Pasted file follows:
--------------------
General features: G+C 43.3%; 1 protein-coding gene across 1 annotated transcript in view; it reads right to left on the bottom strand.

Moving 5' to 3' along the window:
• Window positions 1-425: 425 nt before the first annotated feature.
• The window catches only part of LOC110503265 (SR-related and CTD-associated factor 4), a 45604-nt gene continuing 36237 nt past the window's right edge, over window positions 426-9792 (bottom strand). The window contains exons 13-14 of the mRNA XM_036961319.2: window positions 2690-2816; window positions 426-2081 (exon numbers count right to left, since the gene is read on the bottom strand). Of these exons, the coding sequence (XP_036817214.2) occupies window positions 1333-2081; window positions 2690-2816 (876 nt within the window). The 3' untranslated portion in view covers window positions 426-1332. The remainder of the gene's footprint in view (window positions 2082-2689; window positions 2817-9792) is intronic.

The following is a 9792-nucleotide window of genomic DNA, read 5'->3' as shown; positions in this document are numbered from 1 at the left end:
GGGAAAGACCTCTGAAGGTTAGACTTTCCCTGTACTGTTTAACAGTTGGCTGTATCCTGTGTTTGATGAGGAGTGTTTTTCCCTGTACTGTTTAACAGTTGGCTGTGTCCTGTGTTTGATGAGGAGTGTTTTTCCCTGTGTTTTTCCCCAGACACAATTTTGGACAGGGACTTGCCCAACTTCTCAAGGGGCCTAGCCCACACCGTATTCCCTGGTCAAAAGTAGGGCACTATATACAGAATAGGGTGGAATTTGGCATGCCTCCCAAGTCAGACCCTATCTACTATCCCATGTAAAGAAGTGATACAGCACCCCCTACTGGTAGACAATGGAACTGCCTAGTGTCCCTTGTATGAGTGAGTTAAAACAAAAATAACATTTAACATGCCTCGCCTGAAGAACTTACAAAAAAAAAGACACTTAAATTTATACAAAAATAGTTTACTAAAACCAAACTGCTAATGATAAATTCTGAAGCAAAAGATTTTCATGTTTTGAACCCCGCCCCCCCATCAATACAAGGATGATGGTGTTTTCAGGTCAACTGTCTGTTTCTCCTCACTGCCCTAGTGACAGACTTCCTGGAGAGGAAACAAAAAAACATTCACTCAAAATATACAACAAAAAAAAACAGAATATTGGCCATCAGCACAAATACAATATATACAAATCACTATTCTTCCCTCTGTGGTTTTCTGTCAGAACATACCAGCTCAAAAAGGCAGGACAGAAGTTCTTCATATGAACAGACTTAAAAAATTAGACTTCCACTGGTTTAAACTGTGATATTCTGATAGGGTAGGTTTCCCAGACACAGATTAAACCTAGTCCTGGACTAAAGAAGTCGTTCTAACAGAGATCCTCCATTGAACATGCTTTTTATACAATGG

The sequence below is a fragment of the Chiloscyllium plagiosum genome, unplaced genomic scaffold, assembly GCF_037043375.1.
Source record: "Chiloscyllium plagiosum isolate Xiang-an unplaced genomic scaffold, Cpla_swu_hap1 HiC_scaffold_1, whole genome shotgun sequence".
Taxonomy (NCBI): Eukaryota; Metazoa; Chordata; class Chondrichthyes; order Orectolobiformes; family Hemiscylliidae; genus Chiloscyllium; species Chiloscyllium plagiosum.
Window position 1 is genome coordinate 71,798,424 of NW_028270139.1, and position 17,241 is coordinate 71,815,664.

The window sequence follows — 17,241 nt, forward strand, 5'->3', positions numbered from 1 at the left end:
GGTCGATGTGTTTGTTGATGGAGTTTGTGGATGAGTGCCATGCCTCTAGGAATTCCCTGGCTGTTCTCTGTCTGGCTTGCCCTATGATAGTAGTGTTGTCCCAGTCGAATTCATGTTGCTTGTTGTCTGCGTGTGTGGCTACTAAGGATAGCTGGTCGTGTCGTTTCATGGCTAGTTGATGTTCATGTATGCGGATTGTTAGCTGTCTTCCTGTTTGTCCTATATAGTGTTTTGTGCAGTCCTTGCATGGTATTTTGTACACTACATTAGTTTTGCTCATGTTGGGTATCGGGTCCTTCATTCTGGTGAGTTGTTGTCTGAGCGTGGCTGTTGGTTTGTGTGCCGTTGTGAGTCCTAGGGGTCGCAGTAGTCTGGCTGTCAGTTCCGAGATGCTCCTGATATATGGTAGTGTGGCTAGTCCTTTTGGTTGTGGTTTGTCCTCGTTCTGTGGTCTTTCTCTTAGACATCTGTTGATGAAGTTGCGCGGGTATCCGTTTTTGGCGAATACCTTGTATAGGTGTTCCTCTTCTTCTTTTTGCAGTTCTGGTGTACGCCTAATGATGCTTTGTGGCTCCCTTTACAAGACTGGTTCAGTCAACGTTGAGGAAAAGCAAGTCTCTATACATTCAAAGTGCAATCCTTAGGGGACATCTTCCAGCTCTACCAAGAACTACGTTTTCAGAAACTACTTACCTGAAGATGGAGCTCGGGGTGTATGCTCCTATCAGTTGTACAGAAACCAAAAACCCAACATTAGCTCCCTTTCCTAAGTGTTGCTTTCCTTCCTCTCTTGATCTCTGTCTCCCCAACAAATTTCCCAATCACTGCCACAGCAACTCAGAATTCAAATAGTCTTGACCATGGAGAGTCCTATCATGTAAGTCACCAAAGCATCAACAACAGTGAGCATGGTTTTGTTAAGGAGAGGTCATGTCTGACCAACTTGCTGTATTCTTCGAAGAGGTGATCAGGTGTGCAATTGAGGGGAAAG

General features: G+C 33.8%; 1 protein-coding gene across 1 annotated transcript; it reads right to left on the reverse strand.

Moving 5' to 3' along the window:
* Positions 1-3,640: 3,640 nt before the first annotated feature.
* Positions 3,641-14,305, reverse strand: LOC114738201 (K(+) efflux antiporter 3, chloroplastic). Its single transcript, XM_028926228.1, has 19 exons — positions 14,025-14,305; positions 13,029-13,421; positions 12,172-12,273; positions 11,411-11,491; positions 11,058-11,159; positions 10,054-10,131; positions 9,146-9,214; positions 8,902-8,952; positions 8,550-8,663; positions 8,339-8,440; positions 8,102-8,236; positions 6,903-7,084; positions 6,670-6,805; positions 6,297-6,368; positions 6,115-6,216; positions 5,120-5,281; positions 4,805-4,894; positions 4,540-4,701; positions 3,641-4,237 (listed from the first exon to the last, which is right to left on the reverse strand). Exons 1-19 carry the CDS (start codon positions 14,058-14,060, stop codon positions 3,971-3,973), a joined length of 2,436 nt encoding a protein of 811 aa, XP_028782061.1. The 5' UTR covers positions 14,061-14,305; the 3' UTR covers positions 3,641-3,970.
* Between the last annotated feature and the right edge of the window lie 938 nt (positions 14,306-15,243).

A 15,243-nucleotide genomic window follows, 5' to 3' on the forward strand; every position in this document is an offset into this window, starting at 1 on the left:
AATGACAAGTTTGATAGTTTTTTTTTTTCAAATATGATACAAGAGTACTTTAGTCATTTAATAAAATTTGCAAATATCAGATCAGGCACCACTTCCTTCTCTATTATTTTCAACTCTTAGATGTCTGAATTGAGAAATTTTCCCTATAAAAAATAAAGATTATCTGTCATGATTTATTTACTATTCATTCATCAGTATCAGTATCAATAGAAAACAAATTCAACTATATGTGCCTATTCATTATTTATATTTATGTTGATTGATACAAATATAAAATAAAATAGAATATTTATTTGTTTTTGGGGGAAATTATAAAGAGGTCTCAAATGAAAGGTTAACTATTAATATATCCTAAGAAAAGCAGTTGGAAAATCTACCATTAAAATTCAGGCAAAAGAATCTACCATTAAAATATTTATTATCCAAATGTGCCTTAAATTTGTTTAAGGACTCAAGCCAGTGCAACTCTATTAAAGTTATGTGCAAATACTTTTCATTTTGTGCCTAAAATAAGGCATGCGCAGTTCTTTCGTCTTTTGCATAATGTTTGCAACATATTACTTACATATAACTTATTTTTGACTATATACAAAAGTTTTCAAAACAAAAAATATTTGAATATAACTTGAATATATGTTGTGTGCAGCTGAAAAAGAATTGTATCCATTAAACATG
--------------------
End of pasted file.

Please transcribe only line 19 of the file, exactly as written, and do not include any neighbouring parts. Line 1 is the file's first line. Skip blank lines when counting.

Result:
AATGACAAGTTTGATAGTTTTTTTTTTTCAAATATGATACAAGAGTACTTTAGTCATTTAATAAAATTTGCAAATATCAGATCAGGCACCACTTCCTTCTCTATTATTTTCAACTCTTAGATGTCTGAATTGAGAAATTTTCCCTATAAAAAATAAAGATTATCTGTCATGATTTATTTACTATTCATTCATCAGTATCAGTATCAATAGAAAACAAATTCAACTATATGTGCCTATTCATTATTTATATTTATGTTGATTGATACAAATATAAAATAAAATAGAATATTTATTTGTTTTTGGGGGAAATTATAAAGAGGTCTCAAATGAAAGGTTAACTATTAATATATCCTAAGAAAAGCAGTTGGAAAATCTACCATTAAAATTCAGGCAAAAGAATCTACCATTAAAATATTTATTATCCAAATGTGCCTTAAATTTGTTTAAGGACTCAAGCCAGTGCAACTCTATTAAAGTTATGTGCAAATACTTTTCATTTTGTGCCTAAAATAAGGCATGCGCAGTTCTTTCGTCTTTTGCATAATGTTTGCAACATATTACTTACATATAACTTATTTTTGACTATATACAAAAGTTTTCAAAACAAAAAATATTTGAATATAACTTGAATATATGTTGTGTGCAGCTGAAAAAGAATTGTATCCATTAAACATG